4 Key Items for Radiologists Preparing for ICD-10 Implementation starting October 2015

ICD-10 coding system has been the talk of the town for quite a while. The latest deadline for its hospitals and practices to upgrade from ICD-9 to ICD-10 is October 01, 2015. Despite the deadline being delayed a couple of times previously, the impact of its implementation of ICD-10 is clear.

Radiology is one the many aspects of healthcare that will feel the effects of the upcoming ICD-10 implementation. It can present a significant challenge to providers in terms of documentation workflow. Each claim not only needs the appropriate updated codes but also the clinical documentation (from the patient visit)to support the submitted ICD-10 codes. In a way, ICD-10 is not much different than ICD-9, other than the fact that it will be lot more detailed.

One of the most complicated issues in radiology is that radiologists rely heavily on diagnostic information from referring physicians. ICD-9 had its fair share of shortcomings regarding insufficient information, which means it’s going to be trickier with the initiation of ICD-10.

Here’s a list of 4 key items for radiologists to keep in mind in order to better communicate with referring physicians and prepare for the upcoming mandatory implementation of ICD-10 in October 2015.

• Updating physicians/ practices inventory

Updating the list of practices/ physicians who most likely refer you the patients will speed up a lot of things. Questions to consider include: what is the quality and level of detail of the diagnostic reports sent by these physicians? What are their plans of implementing ICD-10? Restate the importance of physician orders to carry out radiology tests and be as specific as possible in all their diagnostic information. This will lead to fewer denials and prevent unnecessary follow-up.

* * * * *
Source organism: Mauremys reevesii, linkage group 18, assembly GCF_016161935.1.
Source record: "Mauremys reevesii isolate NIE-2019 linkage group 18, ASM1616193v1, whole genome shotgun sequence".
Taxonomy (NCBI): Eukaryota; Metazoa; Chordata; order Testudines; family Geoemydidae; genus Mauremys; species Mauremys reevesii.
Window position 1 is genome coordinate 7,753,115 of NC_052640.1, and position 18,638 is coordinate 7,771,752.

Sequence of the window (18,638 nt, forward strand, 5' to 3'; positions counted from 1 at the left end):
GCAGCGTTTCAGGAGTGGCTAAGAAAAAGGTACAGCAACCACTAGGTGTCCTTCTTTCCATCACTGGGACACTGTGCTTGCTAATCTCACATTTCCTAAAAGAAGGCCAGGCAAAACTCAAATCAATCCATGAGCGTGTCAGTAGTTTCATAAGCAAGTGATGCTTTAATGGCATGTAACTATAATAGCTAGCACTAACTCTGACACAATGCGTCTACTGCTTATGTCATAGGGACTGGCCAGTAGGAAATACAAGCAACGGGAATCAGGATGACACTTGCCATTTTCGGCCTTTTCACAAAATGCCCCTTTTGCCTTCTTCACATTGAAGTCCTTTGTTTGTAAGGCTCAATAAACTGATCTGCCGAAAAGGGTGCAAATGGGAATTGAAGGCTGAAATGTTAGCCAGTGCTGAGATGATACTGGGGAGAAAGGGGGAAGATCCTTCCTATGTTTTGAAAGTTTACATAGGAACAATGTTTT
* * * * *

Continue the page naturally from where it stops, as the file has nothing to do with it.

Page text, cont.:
• Identifying and examining diagnoses

Identify most frequent occurring diagnoses. List down their documentation requirements and examine how they differ in ICD-9 vs. ICD-10. Some diagnoses such as limb pain, abdominal pain, bone fractures, osteoarthritis etc. require closer attention than others.

• Focus on obtaining specific documentation

Referring physicians may already have the necessary information for implementing ICD-10. But most of the time, radiologists may need to consider updating their order templates to includes all the new fields that capture all the information required.

• Check denial rate

Close monitoring, tracking and analysis of denials is important for any type of specialty post implementation. It’s important to understand the root cause of these denials. Is this being caused by referring physicians who constantly provide insufficient information? Radiologists need to figure a way of scoring higher success rates on first-time submissions.

It’s imperative that radiologists/ practices work with referring physicians to ensure all the necessary information is available such as laterality and anatomical specificity for smooth ICD-10 transition. If such information is unavailable for some reason, practices need to devise strategies to gather the data and have that rectified. It is unlikely for Payers to approve the claims for the radiology tests that are carried out without specific diagnostic codes, causing issues in further treatment and proceedings.

Non compliance may lead to reduced revenue and cash flow. It is very important for practices to spend some time and evaluate the diagnostic information they receive from physicians for quality and consistency.

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